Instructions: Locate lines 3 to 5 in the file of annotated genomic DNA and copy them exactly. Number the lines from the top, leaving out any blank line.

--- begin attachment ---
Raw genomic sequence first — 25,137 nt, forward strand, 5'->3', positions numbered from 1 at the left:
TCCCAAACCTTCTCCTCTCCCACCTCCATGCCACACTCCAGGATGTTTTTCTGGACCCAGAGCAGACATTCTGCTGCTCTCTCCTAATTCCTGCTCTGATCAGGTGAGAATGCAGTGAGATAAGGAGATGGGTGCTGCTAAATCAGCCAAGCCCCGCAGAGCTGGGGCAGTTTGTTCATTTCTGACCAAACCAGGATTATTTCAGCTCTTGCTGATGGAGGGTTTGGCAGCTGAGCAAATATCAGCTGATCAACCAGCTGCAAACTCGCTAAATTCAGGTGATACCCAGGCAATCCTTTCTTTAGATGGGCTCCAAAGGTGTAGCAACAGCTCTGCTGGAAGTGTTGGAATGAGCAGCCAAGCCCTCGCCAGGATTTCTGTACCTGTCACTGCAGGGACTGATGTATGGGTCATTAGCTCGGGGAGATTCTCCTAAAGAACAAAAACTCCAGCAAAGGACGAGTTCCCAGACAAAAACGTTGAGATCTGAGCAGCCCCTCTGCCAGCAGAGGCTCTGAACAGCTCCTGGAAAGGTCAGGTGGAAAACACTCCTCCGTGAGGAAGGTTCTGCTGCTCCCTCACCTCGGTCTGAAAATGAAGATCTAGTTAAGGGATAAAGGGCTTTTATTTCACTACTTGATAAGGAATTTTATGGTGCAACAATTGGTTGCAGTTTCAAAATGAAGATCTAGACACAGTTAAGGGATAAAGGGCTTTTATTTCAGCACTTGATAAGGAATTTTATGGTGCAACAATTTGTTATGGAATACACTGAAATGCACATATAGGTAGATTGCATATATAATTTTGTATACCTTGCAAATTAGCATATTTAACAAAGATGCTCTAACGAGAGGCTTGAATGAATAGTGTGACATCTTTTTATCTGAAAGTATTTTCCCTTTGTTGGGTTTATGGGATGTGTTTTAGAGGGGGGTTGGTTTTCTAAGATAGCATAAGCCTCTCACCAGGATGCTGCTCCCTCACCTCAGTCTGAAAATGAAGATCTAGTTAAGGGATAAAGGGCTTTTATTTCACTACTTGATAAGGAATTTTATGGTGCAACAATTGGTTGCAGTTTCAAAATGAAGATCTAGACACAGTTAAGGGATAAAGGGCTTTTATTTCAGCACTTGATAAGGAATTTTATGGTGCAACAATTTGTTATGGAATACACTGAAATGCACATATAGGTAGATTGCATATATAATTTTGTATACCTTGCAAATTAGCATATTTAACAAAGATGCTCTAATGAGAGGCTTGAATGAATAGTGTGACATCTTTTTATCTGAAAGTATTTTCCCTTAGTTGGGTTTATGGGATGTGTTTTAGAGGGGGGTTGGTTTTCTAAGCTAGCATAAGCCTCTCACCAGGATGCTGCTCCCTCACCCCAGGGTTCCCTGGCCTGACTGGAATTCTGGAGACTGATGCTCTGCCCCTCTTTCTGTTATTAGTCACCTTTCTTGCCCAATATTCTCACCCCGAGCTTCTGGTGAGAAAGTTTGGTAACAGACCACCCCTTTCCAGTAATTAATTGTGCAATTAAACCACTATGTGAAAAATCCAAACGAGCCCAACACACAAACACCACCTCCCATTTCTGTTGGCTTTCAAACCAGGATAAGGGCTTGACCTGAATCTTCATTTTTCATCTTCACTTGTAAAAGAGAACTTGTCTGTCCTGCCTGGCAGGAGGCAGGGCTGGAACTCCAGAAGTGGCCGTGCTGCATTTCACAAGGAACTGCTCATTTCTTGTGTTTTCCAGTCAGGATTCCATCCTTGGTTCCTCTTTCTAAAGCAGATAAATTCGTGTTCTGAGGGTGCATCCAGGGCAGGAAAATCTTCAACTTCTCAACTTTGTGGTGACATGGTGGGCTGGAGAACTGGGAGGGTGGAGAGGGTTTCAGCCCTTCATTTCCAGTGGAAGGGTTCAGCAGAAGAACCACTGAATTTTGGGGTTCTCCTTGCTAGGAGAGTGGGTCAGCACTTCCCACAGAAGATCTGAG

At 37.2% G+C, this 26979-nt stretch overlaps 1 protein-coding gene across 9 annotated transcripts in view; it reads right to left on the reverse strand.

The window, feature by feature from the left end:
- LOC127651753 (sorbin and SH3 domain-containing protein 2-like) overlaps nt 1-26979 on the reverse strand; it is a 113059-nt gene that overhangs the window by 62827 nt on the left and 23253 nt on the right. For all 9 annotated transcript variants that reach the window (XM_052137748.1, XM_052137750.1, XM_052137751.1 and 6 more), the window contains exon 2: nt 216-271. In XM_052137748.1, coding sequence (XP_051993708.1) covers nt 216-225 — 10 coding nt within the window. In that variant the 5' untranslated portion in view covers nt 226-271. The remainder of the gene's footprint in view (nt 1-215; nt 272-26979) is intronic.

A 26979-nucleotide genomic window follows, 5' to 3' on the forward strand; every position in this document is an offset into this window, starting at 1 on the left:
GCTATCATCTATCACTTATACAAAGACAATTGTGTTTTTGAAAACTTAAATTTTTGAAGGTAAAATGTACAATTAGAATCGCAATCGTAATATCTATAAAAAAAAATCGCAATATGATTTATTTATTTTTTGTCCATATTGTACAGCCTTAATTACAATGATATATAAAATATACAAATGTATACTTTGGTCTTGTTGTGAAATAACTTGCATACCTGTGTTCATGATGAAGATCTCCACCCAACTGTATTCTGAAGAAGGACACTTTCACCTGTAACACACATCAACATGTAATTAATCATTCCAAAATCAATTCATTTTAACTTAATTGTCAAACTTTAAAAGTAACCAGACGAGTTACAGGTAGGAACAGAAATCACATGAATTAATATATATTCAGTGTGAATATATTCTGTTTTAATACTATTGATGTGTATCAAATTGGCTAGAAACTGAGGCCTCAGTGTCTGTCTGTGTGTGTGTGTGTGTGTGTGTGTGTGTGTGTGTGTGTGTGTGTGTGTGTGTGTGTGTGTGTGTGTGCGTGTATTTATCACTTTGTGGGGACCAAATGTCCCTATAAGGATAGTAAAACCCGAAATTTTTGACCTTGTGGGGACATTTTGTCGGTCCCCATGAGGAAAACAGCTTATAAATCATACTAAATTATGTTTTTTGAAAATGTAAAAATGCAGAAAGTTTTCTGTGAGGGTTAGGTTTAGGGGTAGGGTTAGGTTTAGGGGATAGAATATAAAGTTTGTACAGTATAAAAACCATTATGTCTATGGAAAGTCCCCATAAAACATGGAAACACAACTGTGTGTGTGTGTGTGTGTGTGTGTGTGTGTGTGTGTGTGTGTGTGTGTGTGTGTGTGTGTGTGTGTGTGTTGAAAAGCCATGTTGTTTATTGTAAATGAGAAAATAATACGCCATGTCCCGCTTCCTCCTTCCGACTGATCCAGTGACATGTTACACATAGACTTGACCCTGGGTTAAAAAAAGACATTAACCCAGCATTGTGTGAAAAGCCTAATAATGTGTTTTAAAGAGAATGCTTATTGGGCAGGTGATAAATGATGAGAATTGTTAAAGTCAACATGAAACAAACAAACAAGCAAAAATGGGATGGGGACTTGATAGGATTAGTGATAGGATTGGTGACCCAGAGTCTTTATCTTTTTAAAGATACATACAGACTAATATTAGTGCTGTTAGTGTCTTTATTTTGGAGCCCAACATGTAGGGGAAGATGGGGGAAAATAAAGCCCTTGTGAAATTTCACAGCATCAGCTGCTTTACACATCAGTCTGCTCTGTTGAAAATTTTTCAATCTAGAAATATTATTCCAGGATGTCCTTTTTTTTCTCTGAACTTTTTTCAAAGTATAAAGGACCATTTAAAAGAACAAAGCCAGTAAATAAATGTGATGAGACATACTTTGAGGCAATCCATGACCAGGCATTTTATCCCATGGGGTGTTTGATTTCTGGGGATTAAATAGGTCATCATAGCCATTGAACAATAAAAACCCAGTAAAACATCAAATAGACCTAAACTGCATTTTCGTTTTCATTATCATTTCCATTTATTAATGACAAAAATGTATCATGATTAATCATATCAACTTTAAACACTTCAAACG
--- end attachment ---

At 37.2% G+C, this 26979-nt stretch overlaps 1 protein-coding gene across 9 annotated transcripts in view; it reads right to left on the reverse strand.

The window, feature by feature from the left end:
- LOC127651753 (sorbin and SH3 domain-containing protein 2-like) overlaps nt 1-26979 on the reverse strand; it is a 113059-nt gene that overhangs the window by 62827 nt on the left and 23253 nt on the right. For all 9 annotated transcript variants that reach the window (XM_052137748.1, XM_052137750.1, XM_052137751.1 and 6 more), the window contains exon 2: nt 216-271. In XM_052137748.1, coding sequence (XP_051993708.1) covers nt 216-225 — 10 coding nt within the window. In that variant the 5' untranslated portion in view covers nt 226-271. The remainder of the gene's footprint in view (nt 1-215; nt 272-26979) is intronic.